Below you will see a few tips to select seeds
Many of us have unearthed seed packets from the past season and wondered whether the seeds would still grow anything? Seed viability depends on the plant species and the seeds storage conditions under ideal condition. Dry and dark with a temperature at about 40 degrees Fahrenheit some seed will germinate well for five or more Years. Other seeds’ germination rate will drop off after only year or 2 years.
Seeds aged past three limits will have lower germination rate and plants that do sprout will grow with less vigor.
One Year: Onions
Two Years: Corn, Peppers,
Three Years: Beans, Peas
Four Years: Beets, Pumpkins, Squash, Tomatoes, Watermelons
Five Years: Broccoli, Cabbage, Cucumbers, Lettuce, Cantaloupes, Radishes, Spinach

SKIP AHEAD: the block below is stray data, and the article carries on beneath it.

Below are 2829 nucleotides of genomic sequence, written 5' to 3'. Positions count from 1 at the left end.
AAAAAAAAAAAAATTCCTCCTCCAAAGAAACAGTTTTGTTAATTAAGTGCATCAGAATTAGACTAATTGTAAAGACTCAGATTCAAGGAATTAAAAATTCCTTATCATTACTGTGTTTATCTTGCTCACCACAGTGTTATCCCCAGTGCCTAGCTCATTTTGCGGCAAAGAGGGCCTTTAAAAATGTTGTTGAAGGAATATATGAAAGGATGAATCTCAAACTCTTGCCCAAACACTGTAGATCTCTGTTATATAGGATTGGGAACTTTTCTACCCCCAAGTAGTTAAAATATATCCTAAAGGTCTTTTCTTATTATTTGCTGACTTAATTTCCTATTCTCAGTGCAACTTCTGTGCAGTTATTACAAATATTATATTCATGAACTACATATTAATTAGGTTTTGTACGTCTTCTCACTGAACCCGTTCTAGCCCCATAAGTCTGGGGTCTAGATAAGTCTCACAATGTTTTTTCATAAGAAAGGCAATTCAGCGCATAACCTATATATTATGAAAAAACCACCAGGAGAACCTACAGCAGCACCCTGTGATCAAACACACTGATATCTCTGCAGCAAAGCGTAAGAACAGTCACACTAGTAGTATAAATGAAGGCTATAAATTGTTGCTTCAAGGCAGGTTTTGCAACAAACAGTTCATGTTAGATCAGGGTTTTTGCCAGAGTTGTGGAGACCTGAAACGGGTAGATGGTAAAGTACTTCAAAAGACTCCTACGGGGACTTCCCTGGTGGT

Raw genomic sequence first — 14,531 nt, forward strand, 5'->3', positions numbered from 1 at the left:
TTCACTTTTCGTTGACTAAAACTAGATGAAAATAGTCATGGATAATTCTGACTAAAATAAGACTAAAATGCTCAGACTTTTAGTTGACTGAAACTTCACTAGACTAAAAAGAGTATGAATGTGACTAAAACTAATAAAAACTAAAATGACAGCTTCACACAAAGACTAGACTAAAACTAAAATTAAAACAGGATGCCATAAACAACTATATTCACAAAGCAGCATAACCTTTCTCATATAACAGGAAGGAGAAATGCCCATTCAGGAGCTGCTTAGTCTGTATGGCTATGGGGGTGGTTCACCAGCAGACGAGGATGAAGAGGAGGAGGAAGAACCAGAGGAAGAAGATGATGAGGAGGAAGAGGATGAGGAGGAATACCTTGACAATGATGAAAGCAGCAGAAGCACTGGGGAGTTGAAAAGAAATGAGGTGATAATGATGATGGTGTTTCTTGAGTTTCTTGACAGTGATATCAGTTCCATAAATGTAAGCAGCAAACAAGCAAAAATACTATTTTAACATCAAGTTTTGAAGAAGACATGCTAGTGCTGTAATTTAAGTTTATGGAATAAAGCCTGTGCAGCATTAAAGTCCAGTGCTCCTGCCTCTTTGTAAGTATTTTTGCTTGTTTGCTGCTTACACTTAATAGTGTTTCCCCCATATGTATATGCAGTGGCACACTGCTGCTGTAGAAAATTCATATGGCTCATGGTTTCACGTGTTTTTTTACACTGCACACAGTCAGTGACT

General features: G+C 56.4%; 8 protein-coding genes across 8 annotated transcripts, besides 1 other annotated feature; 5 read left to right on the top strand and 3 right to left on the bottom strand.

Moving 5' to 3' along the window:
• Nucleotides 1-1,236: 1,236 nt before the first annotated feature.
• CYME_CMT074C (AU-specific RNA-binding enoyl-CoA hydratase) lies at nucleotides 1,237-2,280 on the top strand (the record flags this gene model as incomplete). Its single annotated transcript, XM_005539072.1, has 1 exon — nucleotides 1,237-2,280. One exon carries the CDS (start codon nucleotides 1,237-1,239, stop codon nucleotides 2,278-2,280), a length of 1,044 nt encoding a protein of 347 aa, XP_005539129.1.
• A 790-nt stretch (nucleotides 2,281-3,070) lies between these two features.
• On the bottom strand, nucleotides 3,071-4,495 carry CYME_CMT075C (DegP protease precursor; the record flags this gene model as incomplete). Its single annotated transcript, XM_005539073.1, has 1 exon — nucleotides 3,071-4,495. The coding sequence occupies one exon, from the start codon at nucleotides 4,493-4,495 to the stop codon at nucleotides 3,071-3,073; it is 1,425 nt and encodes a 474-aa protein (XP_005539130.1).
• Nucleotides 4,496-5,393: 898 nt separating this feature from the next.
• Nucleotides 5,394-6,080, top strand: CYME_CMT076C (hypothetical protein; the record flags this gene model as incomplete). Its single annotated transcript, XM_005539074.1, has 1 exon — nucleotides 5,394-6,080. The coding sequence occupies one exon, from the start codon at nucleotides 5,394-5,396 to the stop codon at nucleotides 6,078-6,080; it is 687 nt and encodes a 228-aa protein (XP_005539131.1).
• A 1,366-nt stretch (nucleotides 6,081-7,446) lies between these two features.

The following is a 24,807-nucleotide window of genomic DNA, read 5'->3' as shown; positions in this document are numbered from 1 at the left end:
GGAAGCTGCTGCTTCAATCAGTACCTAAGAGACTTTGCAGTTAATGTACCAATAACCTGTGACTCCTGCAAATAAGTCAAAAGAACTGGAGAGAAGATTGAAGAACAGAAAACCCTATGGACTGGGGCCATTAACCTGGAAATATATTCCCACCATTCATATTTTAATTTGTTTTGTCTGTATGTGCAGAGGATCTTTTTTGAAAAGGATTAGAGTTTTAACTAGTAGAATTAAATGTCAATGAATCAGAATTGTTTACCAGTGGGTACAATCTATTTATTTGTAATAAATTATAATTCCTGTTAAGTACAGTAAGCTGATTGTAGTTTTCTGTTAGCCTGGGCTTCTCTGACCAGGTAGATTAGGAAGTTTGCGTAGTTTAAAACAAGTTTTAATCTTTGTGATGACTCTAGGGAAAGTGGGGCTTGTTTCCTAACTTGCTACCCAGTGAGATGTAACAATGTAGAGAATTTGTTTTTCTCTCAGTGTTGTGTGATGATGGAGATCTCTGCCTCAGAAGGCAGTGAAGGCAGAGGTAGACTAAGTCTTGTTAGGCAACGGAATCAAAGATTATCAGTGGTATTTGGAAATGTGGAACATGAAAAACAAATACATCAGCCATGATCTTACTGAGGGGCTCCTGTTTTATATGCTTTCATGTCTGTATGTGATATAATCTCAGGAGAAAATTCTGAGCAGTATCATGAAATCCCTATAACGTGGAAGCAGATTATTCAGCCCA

If your seed were stored near or beyond their expected shelf life or in less than ideal condition you can gauge their viability by doing a simple test. Write the name of the variety on a paper towel with an indelible marker and then moisten the towel with water. Count out at least 20 old seed of that variety onto the towel, roll up the towel and place it in a plastic bag. Put the bag in a 70 degree location. Check daily for germination. After some seed have germinated and a week has passed without additional gernimation, compare the number of sprouted seed with the number you started with it. If the germination rate is 70 to 90 percent you could use the seeds and simply sow them more thickly. If germination is less than that, planting those seed in your garden will most likely yield much less than if you had planted fresh seeds.